I’ve been helping artists make a giant seal. It’s a selkie, to be more accurate; a costume for three singers to project their hopes and fears.
Playing croquet too, in the evening sun, putting on a lawn commissioned cut; although I promised not to go on in great detail.
Yes, I’ve been away for quite some time but not sat idle. There’s a project brewing, undisclosed other than existence and that it’s on the cusp of completion.
I’m in my final year at school (though these are the holidays) and doing AH English & History along with highers in Physics (after a year’s gap) and Biology (crash) that is if all goes to plan in August. I am interested in language, having studied German at higher last year, and English as well, though I’m yet to pinpoint a career or course.
Am I going away this summer? I’ve been. On a school trip to Switzerland…let me tell you about it…
Two days on a bus: not much fun. Though I witnessed the magic of Disney’s Frozen on the inbuilt cinema system along with the wonders of dazed midnight service station expeditions. Trashy chickflicks abound alas; though I had Atwood with me should I wish to block the whiny irksome voices.
On the Pia-Pia P&O Ferry I bought a headphone splitter. I gazed upon the choppy wake of our two-hour passage and watched as those most fabled chalky cliffs faded away. So my travelling companion and I shared in Talking Heads, Blondie and Arctic Monkeys until we arrived in Ghent where Belgian flags festooned the high rise flats.
I saw a beautiful city and a brilliant people rising from the abysmal bus journey. Literally, it was gorge. Every corner turned unearthed a whole new trove of exquisite architecture and character. People cruised by on the canal, which ran right through the centre. It was a pedestrianized Utopia; though most used bikes (somehow all quaint and vintage) in truth. We ate warm waffles with sweet strawberries and cream; they stuck to their cardboard base but otherwise were divine. I tried a snail – wasn’t convinced.
We arrived in Switzerland the following evening. Les Mosses, specifically: La Sapiniere, a ski resort depopulated in the summer months. On the slope of a stunning U-shaped valley up a winding road with manifold hairpin bends.
Our holiday got going with a visit to La Fromagerie or “the cheesery” an alpine dairy farm opposite us. It had its charm but it wasn’t really my thing. However, you probably know this as cheese is not a subject I blog frequently about.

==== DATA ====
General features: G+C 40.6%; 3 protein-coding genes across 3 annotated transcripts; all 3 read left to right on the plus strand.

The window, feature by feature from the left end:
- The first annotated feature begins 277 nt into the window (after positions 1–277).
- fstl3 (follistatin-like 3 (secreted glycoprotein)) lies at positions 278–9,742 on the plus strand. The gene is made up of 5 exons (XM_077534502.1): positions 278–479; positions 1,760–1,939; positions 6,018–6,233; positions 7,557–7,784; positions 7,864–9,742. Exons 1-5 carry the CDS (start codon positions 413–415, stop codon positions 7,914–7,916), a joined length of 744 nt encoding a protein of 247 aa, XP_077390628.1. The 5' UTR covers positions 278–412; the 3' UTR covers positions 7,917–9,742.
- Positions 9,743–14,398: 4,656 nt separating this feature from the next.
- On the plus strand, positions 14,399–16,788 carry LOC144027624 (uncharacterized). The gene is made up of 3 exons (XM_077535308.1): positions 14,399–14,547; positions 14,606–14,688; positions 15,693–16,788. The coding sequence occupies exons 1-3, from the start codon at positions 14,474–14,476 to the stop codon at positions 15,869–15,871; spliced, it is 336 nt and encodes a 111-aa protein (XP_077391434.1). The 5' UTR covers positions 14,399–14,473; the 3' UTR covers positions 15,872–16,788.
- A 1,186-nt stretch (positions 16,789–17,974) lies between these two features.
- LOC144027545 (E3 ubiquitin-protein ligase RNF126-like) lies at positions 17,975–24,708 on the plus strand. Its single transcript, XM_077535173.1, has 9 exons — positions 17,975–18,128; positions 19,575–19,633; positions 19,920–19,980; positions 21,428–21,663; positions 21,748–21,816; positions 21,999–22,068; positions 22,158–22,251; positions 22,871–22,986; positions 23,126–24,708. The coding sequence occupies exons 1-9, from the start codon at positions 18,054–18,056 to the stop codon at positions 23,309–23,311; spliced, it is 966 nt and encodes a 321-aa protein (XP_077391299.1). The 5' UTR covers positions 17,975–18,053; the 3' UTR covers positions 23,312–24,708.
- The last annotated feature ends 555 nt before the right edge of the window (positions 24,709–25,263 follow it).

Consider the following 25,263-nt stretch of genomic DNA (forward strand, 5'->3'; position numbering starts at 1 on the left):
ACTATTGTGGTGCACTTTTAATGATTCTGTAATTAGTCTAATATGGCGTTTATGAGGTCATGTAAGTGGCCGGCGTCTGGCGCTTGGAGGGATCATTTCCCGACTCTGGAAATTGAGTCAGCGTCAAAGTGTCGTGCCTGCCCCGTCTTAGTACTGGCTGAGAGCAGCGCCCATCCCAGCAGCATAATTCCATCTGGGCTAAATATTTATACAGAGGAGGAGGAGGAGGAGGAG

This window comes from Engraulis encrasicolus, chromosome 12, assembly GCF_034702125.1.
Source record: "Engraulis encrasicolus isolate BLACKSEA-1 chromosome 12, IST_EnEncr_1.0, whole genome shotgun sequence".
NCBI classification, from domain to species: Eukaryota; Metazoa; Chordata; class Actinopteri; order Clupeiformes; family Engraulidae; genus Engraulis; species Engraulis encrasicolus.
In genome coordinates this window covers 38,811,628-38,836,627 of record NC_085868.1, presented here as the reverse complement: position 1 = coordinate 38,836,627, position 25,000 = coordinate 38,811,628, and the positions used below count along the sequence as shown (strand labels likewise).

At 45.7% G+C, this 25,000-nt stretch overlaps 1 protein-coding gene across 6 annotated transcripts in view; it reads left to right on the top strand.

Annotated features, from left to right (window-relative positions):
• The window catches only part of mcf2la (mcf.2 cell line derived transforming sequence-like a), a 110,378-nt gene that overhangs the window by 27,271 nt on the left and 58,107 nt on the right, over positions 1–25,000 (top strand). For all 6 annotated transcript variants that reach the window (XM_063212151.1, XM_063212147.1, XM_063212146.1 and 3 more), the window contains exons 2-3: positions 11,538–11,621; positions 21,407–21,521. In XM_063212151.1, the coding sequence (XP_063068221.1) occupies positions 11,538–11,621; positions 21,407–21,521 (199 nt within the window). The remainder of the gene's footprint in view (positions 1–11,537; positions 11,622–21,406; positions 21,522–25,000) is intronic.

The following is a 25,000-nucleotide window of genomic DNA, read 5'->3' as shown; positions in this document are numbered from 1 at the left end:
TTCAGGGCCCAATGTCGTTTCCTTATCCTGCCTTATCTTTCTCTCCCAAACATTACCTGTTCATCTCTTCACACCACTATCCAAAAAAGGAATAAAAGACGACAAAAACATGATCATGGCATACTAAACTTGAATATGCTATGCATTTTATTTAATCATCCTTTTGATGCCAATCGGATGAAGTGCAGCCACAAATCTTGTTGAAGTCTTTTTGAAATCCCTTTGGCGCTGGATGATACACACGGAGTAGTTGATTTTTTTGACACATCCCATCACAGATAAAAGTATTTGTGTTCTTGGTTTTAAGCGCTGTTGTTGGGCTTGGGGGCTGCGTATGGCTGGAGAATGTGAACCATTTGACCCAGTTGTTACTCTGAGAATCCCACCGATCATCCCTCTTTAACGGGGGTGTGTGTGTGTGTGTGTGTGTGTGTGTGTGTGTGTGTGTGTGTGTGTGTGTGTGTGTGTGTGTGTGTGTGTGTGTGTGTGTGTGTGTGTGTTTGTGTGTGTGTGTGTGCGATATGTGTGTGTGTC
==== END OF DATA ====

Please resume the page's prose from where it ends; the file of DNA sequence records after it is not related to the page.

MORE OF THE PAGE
Anyway, after this we ascended the “Glacier 3000” by cable car. It was rather misty so there was not a great deal to be seen above a certain height. We dangled from a ski lift, which disconcertingly stopped jerkily every so often when we were just a little too high off the ground for comfort. I purchased a postcard from the German-speaking shop. Well, I assume they were German-speaking as my request was met when I spoke to them in the aforementioned tongue – I seemed to be blanked for all my efforts (perhaps I tried too hard.)
Next we were a couple of days early for the Monteux jazz festival where fences sang and a cat crept from the bushes. Against the serene background of Lake Geneva we snapped selfies with the statue of Freddie Mercury in the main square.
The day drew on the temperature rose to a sweltering 34 degrees Celsius. We arrived at the United Nations HQ in Geneva and were taken on a brisk tour where we espied the vibrant stalagmitic roof of the Human Rights assembly room and the Art Deco League of Nations era wing. Painted on the ceiling of the League of Nations chamber was a truly epic mural depicting the steps of civilisation. I wanted to buy all the books in the gift shop, consequently this left me with no choice but to leave with none.
In Chamonix we stepped into the void. There I ordered “un chocolat chaud” to more response than the language that I’d studied which equally delighted and dismayed me. We then took the funicular to yet another glacier; this time we got to go inside it. It was reminiscent, for me at least, of “The Wall” in Game of Thrones with ice all around, illuminated in an ever evolving spectrum. We climbed a long stair to access it which is made more a descent with each year as the glacier retreats and melts away.
The final day we set off to Aosta on the Italian border with Switzerland. We sampled its fine wares; the best ice cream I’ve ever had and for only two euros and of course, the pizza. By now a multilingual citizen of the world I had decided that Italian was simply a mix of French and Spanish, both languages I’d mastered (I got to level 5 Espanol on the “Duolingo” app during exam leave) and so the tongue of the city was mine to manipulate. Walking down the promenade, we were the four musketeers: the Aryan with the telescopic lens; a turquoise tangle in monochrome vertical stripes; a vision in cobalt blue and I, the American ambassador. In the quiet of a secluded alleyway the sweet song of clarinet filtered through a first floor window, practiced and performed, unaware of its own audience – a blissful moment. Not to mention someone zoomed past on a Segway!!!